I prefer it because it rewards timely delivery. The client can trust that I'm not inflating my hours to get more money, while I can attempt to get it done as quickly and efficiently as possible without losing money. Its simply a better system then an hourly rate in my opinion.

The negative of this system is a lot of people looking for a freelancer want a quote and I generally don't provide one until I know more about the project (if the initial description doesn't specify if they're looking for a brochure, a flyer, a trifold, web banners, so-on) and explain I work on fixed rate and the reason behind it see comments though because I'm going to change this method now. I don't really mind though since if they're not interested after the explanation it probably means they just want the cheapest hourly rate.

I also generally stipulate how many revisions are included in the flat rate so that if it becomes an obsessive back and forth I will start charging additional and again that's up front.

The only thing I can think of that might cause me to charge by the hour is if it were wireframing and sketching out ideas. The solution might not be a finished product that is obvious. In that case since the work might go on for extended periods of time to be brainstorming with the client. This I could see hourly being the better system more like a consultant. For anything else though a flat rate is my preferred method.

As far as how I determine my pricing its based on time, cost of tool and learning that tool, and work experience. Off the top of my head the main points are something like this in order from cheapest to most expensive:

  • Single Page work along with digital still ads that can be done almost exclusively in Photoshop/Illustrator is cheapest
  • Trifolds and Pamphlets are next
  • Anything above that in page count is by the page
  • InDesign Templates, covers, indexes and table of contents
  • Copywriting is most expensive

I use to do 3D modeling and rendering but don't really do that anymore. It would be more than templates but less than copywriting. Copywriting is my expertise at this point and I charge more for it as I've spent years honing that skill and it takes a lot of work to write effective copy that the client will also be happy with. I'm no illustrator so I never do any illustration or logo work but if I were I would put it up there with copywriting as a specialized skillset that takes a long time to perfect. Ive yet to get contracted for any sort of data visualization but if I ever do it would probably be the most expensive as it involves understanding the data, copywriting to communicate it and code it / visualize it in a way that is clear and concise.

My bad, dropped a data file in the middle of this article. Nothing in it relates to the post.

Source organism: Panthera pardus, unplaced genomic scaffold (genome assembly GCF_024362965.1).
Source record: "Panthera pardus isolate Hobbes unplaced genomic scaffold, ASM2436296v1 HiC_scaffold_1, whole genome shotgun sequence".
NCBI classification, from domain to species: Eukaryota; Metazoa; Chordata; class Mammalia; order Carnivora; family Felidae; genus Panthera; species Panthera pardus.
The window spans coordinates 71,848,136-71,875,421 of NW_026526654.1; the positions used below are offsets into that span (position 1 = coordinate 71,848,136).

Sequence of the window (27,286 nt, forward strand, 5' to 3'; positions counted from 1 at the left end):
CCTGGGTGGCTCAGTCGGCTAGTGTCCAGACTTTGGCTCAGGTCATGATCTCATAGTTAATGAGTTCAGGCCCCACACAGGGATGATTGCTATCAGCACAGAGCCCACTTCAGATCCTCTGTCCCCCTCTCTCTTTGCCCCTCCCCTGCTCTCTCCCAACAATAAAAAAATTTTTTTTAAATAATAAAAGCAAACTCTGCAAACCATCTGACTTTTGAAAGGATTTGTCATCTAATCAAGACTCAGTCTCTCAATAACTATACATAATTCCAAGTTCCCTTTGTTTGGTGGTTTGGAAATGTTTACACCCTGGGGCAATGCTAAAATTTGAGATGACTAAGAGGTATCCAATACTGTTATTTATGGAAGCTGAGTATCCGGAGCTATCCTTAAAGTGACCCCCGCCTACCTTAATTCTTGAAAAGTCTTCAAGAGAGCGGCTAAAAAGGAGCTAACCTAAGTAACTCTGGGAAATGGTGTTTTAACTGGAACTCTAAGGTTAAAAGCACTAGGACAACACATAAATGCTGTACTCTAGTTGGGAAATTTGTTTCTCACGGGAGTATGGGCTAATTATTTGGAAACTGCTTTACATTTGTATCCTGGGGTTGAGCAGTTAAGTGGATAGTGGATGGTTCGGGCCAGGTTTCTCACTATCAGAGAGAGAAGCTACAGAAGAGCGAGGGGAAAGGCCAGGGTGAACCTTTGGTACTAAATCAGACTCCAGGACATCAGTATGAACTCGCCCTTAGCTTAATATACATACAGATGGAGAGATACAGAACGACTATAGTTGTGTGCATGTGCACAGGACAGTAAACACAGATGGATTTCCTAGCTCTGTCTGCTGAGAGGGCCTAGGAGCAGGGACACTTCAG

• 2
    "...want a quote and I generally don't provide one until I know more about the project..." Doesn't this mean you may be providing the client with a project-based fee, but you aren't using fixed fee pricing? With fixed fee a brochure costs what a brochure costs, irrelevant of the specifics of the project. You must be calculating your project fee based on time-based pricing if you need to "know more" about the project. Or do you mean you simply need to know the services involved?
    – Scott
    Commented May 21, 2013 at 18:10
  • Note, what you give a client for an estimate or quote is not what you necessarily use to figure that quote / estimate number. I'm referring to what you use, not what the client receives. Does that make sense?
    – Scott
    Commented May 21, 2013 at 18:12
  • Sorry by more information I mean if the project is a brochure or a flyer or a logo or whatnot. But this is a very enlightening point because I really should just send my rates for all of those entities if I am not sure which they are looking for. I will start doing this.
    – Ryan
    Commented May 21, 2013 at 18:21
  • As far as the second comment I basically determine price by knowing how fast I can get a certain thing done and how advanced the skill is. I'll edit my answer to better explain that part of the question.
    – Ryan
    Commented May 21, 2013 at 18:24

Without a doubt, clients prefer fixed pricing. It's in your advantage to know ahead of time just how much you'll make from the project, and know how much time you can and should spend on any given step of the project.

The trade off is the risk of clients requiring many or large iterations, cooperation in terms of getting transmittals back and forth quickly, and the client possibly not having everything scoped out entirely, though the later is something you should make sure is complete before beginning the project.

I've done per hour freelance work with web design, and from my experience, it doesn't work out so well. It can hinder the project outcome if the client things they're paying you every time you need to type out an email or speak to them. However, if you're not charging for advising them and answering questions, but charging them by the minute if you have their files open in the CS, they may go way overboard on questions and discussion, to the point where you're spending more time explaining things to the client, than you are working and getting paid. Often, my clients would seem to over discuss everything, email after email, seemingly to minimize the time spent actually doing the paid work. The largest benefit to per hour work, is covering yourself in terms of iterations. However, this is a double edged sword. Sometimes clients aren't happy with what three or four hours of work got them on a given step of the project, and decide to cut things short. Other times you'll have the opposite. You complete an easier part of the project that shows more visible progress to the client, or at least as they percieve it, and suddenly they want to add a dozen features to the website that weren't in the brief, not understanding that X may seem small, but actually takes four hours, while Y seems like it would be a lot of work, but actually takes one and a half.